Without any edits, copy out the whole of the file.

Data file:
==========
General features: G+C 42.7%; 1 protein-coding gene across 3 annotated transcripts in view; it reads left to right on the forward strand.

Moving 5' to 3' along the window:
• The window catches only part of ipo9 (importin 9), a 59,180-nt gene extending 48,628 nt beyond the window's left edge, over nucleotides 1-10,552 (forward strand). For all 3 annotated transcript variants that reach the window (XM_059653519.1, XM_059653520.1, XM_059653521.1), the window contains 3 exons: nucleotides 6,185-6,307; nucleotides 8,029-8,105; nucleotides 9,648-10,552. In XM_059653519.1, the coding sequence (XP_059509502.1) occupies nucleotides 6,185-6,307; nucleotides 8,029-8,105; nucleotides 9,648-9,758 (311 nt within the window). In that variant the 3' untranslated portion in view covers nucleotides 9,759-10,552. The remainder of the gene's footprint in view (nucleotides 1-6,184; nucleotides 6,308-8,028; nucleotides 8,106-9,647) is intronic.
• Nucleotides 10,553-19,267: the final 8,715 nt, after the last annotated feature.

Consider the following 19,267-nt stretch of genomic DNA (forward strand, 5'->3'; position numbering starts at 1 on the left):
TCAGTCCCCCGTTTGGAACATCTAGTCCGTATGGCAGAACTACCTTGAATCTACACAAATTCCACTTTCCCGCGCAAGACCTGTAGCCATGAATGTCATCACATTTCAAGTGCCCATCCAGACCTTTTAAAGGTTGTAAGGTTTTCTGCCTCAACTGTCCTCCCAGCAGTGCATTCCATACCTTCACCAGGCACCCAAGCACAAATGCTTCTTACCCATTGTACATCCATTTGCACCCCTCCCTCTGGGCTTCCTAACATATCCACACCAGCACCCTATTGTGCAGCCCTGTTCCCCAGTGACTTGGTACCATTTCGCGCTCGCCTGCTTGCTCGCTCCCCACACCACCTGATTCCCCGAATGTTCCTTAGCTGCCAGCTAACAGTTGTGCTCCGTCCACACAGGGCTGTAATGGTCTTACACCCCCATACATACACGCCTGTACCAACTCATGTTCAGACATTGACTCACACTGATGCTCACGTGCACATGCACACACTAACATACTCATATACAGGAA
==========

General features: G+C 42.7%; 1 protein-coding gene across 3 annotated transcripts in view; it reads left to right on the forward strand.

Moving 5' to 3' along the window:
• The window catches only part of ipo9 (importin 9), a 59,180-nt gene extending 48,628 nt beyond the window's left edge, over nucleotides 1-10,552 (forward strand). For all 3 annotated transcript variants that reach the window (XM_059653519.1, XM_059653520.1, XM_059653521.1), the window contains 3 exons: nucleotides 6,185-6,307; nucleotides 8,029-8,105; nucleotides 9,648-10,552. In XM_059653519.1, the coding sequence (XP_059509502.1) occupies nucleotides 6,185-6,307; nucleotides 8,029-8,105; nucleotides 9,648-9,758 (311 nt within the window). In that variant the 3' untranslated portion in view covers nucleotides 9,759-10,552. The remainder of the gene's footprint in view (nucleotides 1-6,184; nucleotides 6,308-8,028; nucleotides 8,106-9,647) is intronic.
• Nucleotides 10,553-19,267: the final 8,715 nt, after the last annotated feature.

Consider the following 19,267-nt stretch of genomic DNA (forward strand, 5'->3'; position numbering starts at 1 on the left):
TCAGTCCCCCGTTTGGAACATCTAGTCCGTATGGCAGAACTACCTTGAATCTACACAAATTCCACTTTCCCGCGCAAGACCTGTAGCCATGAATGTCATCACATTTCAAGTGCCCATCCAGACCTTTTAAAGGTTGTAAGGTTTTCTGCCTCAACTGTCCTCCCAGCAGTGCATTCCATACCTTCACCAGGCACCCAAGCACAAATGCTTCTTACCCATTGTACATCCATTTGCACCCCTCCCTCTGGGCTTCCTAACATATCCACACCAGCACCCTATTGTGCAGCCCTGTTCCCCAGTGACTTGGTACCATTTCGCGCTCGCCTGCTTGCTCGCTCCCCACACCACCTGATTCCCCGAATGTTCCTTAGCTGCCAGCTAACAGTTGTGCTCCGTCCACACAGGGCTGTAATGGTCTTACACCCCCATACATACACGCCTGTACCAACTCATGTTCAGACATTGACTCACACTGATGCTCACGTGCACATGCACACACTAACATACTCATATACAGGAA